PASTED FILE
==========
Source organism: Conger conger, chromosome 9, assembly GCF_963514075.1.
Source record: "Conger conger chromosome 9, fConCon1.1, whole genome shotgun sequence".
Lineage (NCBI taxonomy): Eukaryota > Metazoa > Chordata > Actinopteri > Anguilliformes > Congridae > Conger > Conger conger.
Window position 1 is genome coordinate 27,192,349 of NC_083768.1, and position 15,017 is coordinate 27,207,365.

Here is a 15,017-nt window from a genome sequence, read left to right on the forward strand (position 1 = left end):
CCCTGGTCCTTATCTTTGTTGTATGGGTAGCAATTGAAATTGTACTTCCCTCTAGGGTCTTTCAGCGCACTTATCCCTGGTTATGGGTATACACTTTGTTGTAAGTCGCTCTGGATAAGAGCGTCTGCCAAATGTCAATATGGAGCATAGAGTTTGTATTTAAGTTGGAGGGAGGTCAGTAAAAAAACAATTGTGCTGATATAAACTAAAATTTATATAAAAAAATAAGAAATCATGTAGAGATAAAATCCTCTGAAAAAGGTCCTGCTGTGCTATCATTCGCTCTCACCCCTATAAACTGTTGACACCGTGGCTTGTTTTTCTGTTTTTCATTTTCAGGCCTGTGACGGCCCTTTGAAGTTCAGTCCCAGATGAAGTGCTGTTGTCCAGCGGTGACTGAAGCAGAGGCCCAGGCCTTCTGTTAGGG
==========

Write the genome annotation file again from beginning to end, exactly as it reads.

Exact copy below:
Source organism: Conger conger, chromosome 9, assembly GCF_963514075.1.
Source record: "Conger conger chromosome 9, fConCon1.1, whole genome shotgun sequence".
Lineage (NCBI taxonomy): Eukaryota > Metazoa > Chordata > Actinopteri > Anguilliformes > Congridae > Conger > Conger conger.
Window position 1 is genome coordinate 27,192,349 of NC_083768.1, and position 15,017 is coordinate 27,207,365.

Here is a 15,017-nt window from a genome sequence, read left to right on the forward strand (position 1 = left end):
CCCTGGTCCTTATCTTTGTTGTATGGGTAGCAATTGAAATTGTACTTCCCTCTAGGGTCTTTCAGCGCACTTATCCCTGGTTATGGGTATACACTTTGTTGTAAGTCGCTCTGGATAAGAGCGTCTGCCAAATGTCAATATGGAGCATAGAGTTTGTATTTAAGTTGGAGGGAGGTCAGTAAAAAAACAATTGTGCTGATATAAACTAAAATTTATATAAAAAAATAAGAAATCATGTAGAGATAAAATCCTCTGAAAAAGGTCCTGCTGTGCTATCATTCGCTCTCACCCCTATAAACTGTTGACACCGTGGCTTGTTTTTCTGTTTTTCATTTTCAGGCCTGTGACGGCCCTTTGAAGTTCAGTCCCAGATGAAGTGCTGTTGTCCAGCGGTGACTGAAGCAGAGGCCCAGGCCTTCTGTTAGGG